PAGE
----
Lauded as ‘game music’s eclectic daredevil’ by MTV, award-winning composer Olivier Derivière has been scoring music for animation, film and video games for over 10 years, having scored for Assassin’s Creed IV Freedom Cry (2013) and Remember Me (2013).

Olivier Derivière at Game Music Connect 2014 / Photo by Dan Griliopoulis and Jinnan Wang

Olivier Derivière at Game Music Connect 2014 / Photo by Dan Griliopoulis and Jinnan Wang

Music has always been an integral part of Derivière’s life. In fact, he began studying classical percussion at the age of five, then studied film scoring and jazz at Berklee College of Music with a scholarship. The experience undoubtedly gave this composer a sharp insight into the scoring world, and fueled his aspiration to bring talented performers to video games. Spurred by this desire, Derivière brought the National Opera of Paris’s Children’s Choir to his first video game score for the horror game ObScure, with a chilling effect. He also commissioned the Boston String Quartet for ObScure 2: The Aftermath. This innovative approach of imprinting these video games with such a human touch gives Derivière’s scores a truly unique feel, which plunges the player headfirst into the game.

Get Even Original Soundtrack

Get Even Original Soundtrack

Get Even (2017) is a first-person shooter video game, which centres around a man who wakes up in an old, abandoned asylum. His only memory is the attempted rescue of woman with a bomb strapped to her. This first-person perspective gives a thriller-atmosphere, and the game has a poetic quality mirrored in his music, evoking questions about the understanding of justice and reality. We had the pleasure of speaking with Derivière about his masterful work for the game, and his wider career.

Score It Magazine: Get Even uses interactive music. How do you approach the challenge of composing for an interactive video game?

Olivier Derivière: I believe the term ‘interactive music’ is as wide as the term ‘video games’. Candy Crush, Uncharted and Journey are considered video games although they don’t share much in terms of experience. Such is the same for interactive music. Composing for video games can be extremely different from one composer to the next. My personal approach to scoring a game is always finding out what the core gameplay mechanics are, and supporting them as much as possible in order to give players more than just illustrative emotions. The first challenge is to identify the vision of the Creative Director of your project, and then trying to support it as much as possible.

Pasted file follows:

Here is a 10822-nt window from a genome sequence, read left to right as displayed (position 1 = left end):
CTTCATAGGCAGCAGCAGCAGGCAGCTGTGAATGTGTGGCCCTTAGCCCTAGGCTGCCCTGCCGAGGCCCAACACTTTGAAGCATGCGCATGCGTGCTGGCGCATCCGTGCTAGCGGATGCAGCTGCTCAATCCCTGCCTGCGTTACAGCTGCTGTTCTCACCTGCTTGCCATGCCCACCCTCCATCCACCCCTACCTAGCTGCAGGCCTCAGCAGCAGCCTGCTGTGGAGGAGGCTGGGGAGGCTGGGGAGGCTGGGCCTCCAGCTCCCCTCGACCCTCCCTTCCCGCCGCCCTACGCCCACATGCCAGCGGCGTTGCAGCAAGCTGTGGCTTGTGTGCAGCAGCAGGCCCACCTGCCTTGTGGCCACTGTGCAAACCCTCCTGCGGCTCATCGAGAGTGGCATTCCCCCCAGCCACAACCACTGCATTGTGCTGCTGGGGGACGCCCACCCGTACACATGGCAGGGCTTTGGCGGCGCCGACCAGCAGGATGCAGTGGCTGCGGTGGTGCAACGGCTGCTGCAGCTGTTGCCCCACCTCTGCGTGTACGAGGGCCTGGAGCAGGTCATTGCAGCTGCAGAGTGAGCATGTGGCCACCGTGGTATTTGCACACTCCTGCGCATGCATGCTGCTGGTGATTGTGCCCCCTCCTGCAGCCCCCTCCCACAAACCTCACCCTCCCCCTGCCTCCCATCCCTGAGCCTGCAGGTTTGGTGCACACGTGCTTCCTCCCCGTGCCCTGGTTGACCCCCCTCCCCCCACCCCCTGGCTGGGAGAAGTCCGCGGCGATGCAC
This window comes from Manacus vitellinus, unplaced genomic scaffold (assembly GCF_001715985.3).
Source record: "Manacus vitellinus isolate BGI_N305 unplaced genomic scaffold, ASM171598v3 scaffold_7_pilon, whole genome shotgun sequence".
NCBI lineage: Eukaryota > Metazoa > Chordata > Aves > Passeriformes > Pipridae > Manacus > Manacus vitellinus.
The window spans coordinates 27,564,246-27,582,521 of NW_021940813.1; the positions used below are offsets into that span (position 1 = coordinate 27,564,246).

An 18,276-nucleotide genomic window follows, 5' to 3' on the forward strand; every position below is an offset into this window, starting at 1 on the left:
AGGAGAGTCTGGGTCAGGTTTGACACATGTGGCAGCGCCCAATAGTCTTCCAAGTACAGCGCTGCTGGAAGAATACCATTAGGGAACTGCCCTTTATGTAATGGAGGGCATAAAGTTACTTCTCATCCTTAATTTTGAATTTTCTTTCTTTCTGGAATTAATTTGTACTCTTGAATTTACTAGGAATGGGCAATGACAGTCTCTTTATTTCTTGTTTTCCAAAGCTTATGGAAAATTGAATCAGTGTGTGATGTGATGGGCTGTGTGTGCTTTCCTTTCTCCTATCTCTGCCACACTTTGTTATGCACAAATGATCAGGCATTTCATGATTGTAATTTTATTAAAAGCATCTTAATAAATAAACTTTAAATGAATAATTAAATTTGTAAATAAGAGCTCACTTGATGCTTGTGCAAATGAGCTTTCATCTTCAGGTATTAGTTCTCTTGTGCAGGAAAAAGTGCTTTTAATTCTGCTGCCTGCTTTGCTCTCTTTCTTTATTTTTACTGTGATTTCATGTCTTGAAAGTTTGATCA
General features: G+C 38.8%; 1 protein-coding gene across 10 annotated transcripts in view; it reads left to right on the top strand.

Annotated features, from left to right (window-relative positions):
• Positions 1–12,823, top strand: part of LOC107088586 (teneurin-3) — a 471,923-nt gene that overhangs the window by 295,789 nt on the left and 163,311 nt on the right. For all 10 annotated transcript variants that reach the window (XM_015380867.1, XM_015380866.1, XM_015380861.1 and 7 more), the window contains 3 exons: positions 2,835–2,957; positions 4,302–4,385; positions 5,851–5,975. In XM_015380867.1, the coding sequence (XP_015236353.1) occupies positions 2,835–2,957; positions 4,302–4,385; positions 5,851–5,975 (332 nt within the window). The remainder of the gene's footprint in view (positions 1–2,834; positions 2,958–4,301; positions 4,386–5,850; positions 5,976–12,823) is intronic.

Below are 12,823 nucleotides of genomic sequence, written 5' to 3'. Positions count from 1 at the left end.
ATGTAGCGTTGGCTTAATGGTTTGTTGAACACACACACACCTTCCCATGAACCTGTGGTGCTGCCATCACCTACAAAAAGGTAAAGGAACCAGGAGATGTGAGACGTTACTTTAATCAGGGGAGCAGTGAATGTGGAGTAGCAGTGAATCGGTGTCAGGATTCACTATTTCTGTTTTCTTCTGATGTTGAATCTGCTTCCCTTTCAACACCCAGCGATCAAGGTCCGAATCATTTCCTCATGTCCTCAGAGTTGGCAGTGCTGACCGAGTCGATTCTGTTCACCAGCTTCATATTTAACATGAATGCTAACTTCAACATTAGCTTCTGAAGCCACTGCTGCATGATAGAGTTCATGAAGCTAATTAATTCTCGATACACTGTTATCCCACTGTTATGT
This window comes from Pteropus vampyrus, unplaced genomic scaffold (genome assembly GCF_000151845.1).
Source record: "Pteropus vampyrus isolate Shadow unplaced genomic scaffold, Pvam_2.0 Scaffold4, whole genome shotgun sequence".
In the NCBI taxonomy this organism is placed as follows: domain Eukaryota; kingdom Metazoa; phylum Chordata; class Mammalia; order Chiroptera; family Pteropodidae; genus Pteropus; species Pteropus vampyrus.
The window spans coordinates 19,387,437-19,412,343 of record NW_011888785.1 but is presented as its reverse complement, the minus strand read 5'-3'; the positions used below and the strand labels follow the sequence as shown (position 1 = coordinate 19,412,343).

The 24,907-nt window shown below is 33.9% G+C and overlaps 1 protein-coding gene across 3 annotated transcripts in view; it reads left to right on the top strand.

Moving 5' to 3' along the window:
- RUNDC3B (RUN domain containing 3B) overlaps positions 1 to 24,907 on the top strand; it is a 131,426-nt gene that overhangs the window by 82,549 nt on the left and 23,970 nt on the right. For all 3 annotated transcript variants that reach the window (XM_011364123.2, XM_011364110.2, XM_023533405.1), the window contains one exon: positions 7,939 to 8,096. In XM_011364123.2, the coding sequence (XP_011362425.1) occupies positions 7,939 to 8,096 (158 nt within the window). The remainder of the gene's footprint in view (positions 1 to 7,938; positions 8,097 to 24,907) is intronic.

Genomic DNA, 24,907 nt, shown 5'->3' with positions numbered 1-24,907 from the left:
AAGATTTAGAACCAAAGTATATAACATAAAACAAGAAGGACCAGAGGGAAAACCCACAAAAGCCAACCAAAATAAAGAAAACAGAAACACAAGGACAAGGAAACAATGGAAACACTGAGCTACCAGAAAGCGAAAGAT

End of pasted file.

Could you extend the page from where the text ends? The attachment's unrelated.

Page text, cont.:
The game employs ‘2.0 techniques and 3D audio tech’. Can you explain these technical aspects, and how they affect the composition process?

I used the term 2.0 because I broke the barrier of having the the game’s sound design on one side of the game, with the music on the other side. Also, some parts of the music are happening in real time, meaning that the machine is processing all the sounds you hear without any pre-recorded elements, using various techniques like MIDI protocol. The 3D aspect of the music means that it is happening around you, and not in an abstract dimension or a diegetic element. This addition of all the sounds surrounding you, which act like instruments, creates a musical layer.

Get Even is a psychological thriller game. The track ‘Wake Up’ especially channels a chilling atmosphere. As a composer, how did you achieve this ambience?

Have you ever felt a panic attack? If not, this is how it feels. If yes, well, I have sympathy for you. In Get Even, without spoiling anything, this very music happens at the very beginning of the game. You enter a succession of rooms and you end up trying to save a girl who has a bomb strapped to her. Unfortunately, the bomb will explode. It creates a trauma but I can’t really explain why here due to narrative spoilers… Sorry.